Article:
Dr. Yoon Chang, Till's successor at Argonne, recently retired
George Stanford, retired, scientist who worked on the IFR
California Lt. Governor John Garamendi

Who is opposed to it?
I don't know of a single person who opposes it who approached this from an open mind and was briefed by the scientists directly and is qualified in the nuclear physics enough to make a value judgment. At worst, they go away saying, "yeah, this could work" and agree that there isn't a clearly superior technology available as an alternative.

The most knowledgeable strongest opponent to the IFR that I'm aware of is Thomas Cochran, Senior Scientist, at NRDC. His concerns are cost and reliability. He says many countries have tried to build IFRs but have been unsuccessful. He thinks in-plant pyroprocessing is not economical.

In a way, his arguments remind me of the same debate with fuel cells. There are the electric car advocates who say fuel cell vehicles will never be economical and they cite all sort of statistics as to why fuel cells cars will never be economical. Yet there are lots of car companies who are investing billions of dollars in building fuel cell vehicles and limited commercial availability of fuel cell cars will be next year.

The opposition comes from people who haven't been briefed first-hand on the technology and/or who make associations with old nuclear technology or who really don't understand the technology and the alternatives.

And it will likely come from people who are simply misinformed and look for arguments to support their position. John Kerry's arguments against the IFR in 1994 fall into this camp. Blees's book examines each of Kerry's argument in Chapter 12. Charles Till's excellent article on the IFR was succinct about Kerry's arguments:

His arguments against the merits of the IFR were not well informed and many were clearly wrong. But what his presentation lacked in accuracy it made up in emotion.

I'm not aware of a single prominent scientist who was qualified to understand the IFR technology who opposed it back in 1994. So you had politicians providing their own version of the science because the science didn't support what the politicians wanted to do.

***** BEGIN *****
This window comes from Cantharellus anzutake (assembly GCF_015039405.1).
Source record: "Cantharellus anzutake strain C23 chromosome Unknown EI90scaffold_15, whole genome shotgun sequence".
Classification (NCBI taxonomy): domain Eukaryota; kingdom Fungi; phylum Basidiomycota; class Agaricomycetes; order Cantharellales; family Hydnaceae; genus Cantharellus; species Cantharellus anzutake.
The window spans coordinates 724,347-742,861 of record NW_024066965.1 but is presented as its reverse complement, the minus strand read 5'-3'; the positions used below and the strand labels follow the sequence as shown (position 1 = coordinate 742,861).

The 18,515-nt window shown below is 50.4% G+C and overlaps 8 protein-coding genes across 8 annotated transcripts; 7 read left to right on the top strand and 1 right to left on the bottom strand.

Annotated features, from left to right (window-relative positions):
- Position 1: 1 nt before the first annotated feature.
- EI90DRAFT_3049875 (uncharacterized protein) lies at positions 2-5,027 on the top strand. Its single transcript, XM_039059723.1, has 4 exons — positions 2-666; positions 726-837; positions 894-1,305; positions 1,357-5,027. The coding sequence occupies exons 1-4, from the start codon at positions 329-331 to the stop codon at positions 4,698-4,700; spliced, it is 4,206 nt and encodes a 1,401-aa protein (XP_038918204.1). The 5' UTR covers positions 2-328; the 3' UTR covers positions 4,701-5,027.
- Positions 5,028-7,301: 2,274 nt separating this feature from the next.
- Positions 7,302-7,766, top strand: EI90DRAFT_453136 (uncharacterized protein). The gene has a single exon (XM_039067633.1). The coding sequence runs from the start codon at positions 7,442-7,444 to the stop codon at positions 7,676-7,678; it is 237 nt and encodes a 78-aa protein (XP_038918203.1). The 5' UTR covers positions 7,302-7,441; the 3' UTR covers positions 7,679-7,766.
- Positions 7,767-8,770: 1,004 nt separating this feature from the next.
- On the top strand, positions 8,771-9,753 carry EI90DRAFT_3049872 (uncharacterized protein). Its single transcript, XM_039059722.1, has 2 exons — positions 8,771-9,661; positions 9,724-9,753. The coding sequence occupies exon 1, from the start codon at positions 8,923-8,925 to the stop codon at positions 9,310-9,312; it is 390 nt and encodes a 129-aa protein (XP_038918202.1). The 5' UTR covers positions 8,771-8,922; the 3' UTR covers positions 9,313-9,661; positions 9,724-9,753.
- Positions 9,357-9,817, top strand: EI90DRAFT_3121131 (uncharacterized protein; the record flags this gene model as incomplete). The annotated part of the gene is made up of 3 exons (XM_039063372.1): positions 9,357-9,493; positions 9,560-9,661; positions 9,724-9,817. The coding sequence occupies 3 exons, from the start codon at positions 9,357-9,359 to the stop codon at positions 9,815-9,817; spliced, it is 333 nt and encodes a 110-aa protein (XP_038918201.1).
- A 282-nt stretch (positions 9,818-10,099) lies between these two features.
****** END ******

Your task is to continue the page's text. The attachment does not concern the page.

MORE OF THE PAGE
Environmentalists who first hear about the IFR are opposed. When noted British environmental writer Mark Lynas was won over by the IFR and wrote about his enlightenment in the press, he was roundly chastised by people who knew virtually nothing of the IFR.

There are groups such as Physicians for Social Responsibility who are against all things nuclear. But all of their nuclear opposition is based around existing nuclear technology, not the 4th generation nuclear technology which is radically different in terms of safety, proliferation, and waste issues.

People who are unbiased who have been briefed on it, such as Nobel prize winner Burton Richter, think that it is a reasonable bet. They can't say for sure that it is THE best bet because nobody really knows enough because there is still work to do. The only way we'll know for sure how good it is is to build one.

One person I know who is opposed to this is David Lochbaum, the nuclear safety engineer at UCS. Here's what Lochbaum wrote and Blees's response: ifrUCSresponse.pdf

You can read Senator Kerry's remarks and Blees rebuttal in Chapter 12 of Blees's book (page 327ff).

Some people (who haven't been briefed) are concerned about the proliferation aspects. But there are a variety of reasons this is far less of an issue for these plants than regular nuclear plants. And if we simply restrict the IFR to our trusted allies until we feel more confident about our ability to protect the plants and assess the risks, then there isn't any more of a proliferation risk than we have now with existing nuclear plants and in fact, it is much less.

Also, there are non-technical solutions to the proliferation problem, e.g., we only build the plants if we jointly operate them under international supervision or, at a minimum, we only build them if we have at least one trusted observer in each plant.

The genie is already out of the bottle with respect to breeder technology as other countries have similar breeder reactor designs. The US can choose to lead and set the standards, or we can let our fate be in the hands of decisions by other countries.

But most people have never had a briefing by the IFR scientists and the technology is complicated and obscure enough that there are probably a handful of scientists who could give you a scientific assessment. For example, Burton Richter (Nobel prize in physics) had a briefing and he thought it looked reasonable. But without further research, it's impossible for him to say it is the best. So it is fundamentally a question of making a bet on your top government scientists that they were right since nobody can say for sure till it is done and we build one.

If you are looking for a definitive answer, you will not find one. You will only find people's opinions. You can find respected nuclear scientists like Till who still believe this is the best alternative. And you can find detractors (who are not as knowledgeable about the IFR) who can argue that other approaches are move proven.

There is only one way to settle the debate and that is to build one.

Why did this project get killed in the first place?